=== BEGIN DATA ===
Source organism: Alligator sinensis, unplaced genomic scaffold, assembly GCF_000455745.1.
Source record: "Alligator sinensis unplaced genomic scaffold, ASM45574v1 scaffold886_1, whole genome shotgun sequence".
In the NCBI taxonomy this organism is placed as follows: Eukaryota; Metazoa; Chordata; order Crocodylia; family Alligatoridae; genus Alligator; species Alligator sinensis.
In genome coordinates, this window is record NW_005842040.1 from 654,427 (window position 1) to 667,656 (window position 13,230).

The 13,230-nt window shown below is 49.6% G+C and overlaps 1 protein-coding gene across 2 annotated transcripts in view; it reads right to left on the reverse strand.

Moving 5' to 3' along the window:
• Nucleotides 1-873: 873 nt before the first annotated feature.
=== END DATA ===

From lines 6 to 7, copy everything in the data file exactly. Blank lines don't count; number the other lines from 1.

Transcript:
Moving 5' to 3' along the window:
• Nucleotides 1-873: 873 nt before the first annotated feature.